In the award-winning film, director Deborah Koons Garcia exposed the menacing world of genetic engineering, terminator seeds, DNA patenting and corporate monopoly of the food supply. Four years later, with rising global food prices, diversion of crops to biofuels, rapidly disappearing biodiversity and the dominance of agribusiness giants like Monsanto, her Future seems to be playing out.
We took a moment to catch up with Garcia, currently in India documenting the plight of farmers confronting sick soil and rising costs passed down the food chain by the likes of Monsanto, to find out if there’s still time to give our story a happy ending.
… What’s next on your agenda?
I am in the middle of a great new film project called In Good Heart: Soil and the Mystery of Fertility. It’s the next step after The Future of Food and it’s exciting – I am learning so much. I am really getting into soil – how much life there is in just a handful of soil, the complex mutualism that creates life. We are working with topsoil scientists, farmers and philosophers to give people a sense that the earth is alive, and we are all part of the soil community and we ignore that at our peril. I want to give people a sense of wonder at what soil provides us. We are actually facing Peak Soil as well as Peak Oil.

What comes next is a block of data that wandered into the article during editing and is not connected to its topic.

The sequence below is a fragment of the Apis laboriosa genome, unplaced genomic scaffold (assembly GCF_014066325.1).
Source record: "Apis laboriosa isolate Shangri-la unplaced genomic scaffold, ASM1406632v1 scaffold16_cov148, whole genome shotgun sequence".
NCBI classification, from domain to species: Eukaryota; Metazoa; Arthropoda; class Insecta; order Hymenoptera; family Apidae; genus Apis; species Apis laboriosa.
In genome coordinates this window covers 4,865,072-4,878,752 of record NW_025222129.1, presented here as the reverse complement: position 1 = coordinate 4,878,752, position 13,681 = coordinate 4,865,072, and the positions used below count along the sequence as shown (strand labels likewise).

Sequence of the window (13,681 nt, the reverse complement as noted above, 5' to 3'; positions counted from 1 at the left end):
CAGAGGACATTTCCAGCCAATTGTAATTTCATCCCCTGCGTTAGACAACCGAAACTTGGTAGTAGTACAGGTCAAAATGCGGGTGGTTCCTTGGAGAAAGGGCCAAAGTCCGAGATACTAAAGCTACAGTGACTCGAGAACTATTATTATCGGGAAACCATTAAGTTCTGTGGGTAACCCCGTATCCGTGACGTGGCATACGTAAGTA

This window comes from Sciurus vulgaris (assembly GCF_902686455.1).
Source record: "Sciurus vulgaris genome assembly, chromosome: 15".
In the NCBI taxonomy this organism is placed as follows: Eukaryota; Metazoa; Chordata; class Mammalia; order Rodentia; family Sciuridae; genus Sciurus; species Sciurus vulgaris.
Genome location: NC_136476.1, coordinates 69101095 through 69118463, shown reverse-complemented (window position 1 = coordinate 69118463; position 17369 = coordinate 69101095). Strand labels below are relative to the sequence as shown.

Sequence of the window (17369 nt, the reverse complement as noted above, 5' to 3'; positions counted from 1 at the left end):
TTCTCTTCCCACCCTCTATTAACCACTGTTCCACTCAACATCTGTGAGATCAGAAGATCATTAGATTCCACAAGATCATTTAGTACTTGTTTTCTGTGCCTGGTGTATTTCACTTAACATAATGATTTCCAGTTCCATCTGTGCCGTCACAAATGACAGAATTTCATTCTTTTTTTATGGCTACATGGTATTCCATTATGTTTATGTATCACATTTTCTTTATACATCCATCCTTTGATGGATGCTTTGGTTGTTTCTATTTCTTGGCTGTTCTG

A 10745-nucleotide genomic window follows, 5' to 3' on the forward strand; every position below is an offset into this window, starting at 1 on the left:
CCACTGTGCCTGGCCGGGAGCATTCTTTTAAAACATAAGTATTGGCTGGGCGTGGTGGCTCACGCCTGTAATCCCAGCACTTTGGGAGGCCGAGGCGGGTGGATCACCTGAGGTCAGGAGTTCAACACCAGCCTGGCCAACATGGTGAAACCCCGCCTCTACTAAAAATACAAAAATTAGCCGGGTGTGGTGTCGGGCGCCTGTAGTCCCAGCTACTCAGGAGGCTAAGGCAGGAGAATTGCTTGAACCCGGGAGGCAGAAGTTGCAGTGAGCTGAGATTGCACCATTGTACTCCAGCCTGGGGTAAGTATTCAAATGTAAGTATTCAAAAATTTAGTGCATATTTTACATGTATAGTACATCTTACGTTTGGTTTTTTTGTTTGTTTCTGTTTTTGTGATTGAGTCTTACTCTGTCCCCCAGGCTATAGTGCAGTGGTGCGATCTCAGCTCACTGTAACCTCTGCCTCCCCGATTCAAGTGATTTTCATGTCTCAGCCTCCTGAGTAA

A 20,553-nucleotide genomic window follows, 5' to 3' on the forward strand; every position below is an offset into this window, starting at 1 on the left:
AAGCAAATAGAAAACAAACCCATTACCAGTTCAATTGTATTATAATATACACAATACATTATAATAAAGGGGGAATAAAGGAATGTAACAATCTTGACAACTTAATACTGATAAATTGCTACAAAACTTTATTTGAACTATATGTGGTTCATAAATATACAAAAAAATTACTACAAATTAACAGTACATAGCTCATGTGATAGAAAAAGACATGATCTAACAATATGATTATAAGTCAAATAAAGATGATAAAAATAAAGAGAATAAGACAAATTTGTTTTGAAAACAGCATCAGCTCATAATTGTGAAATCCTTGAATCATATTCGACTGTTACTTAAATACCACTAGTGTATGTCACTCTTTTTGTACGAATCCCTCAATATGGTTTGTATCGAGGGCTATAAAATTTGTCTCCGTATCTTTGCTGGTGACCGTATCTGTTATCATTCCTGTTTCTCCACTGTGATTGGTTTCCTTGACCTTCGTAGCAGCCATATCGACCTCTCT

What are some of the most exciting ideas on your radar right now?
I think powering down – staying local, creating things rather than buying them, growing food, making our own fun instead of purchasing corporate fun – these are the things we will need to do in the future when we run up against the end of oil and the scarcity of other resources. The push toward real conservation – being careful instead of careless – is a new challenge, an opportunity for problem solving and creating a more satisfying way to live.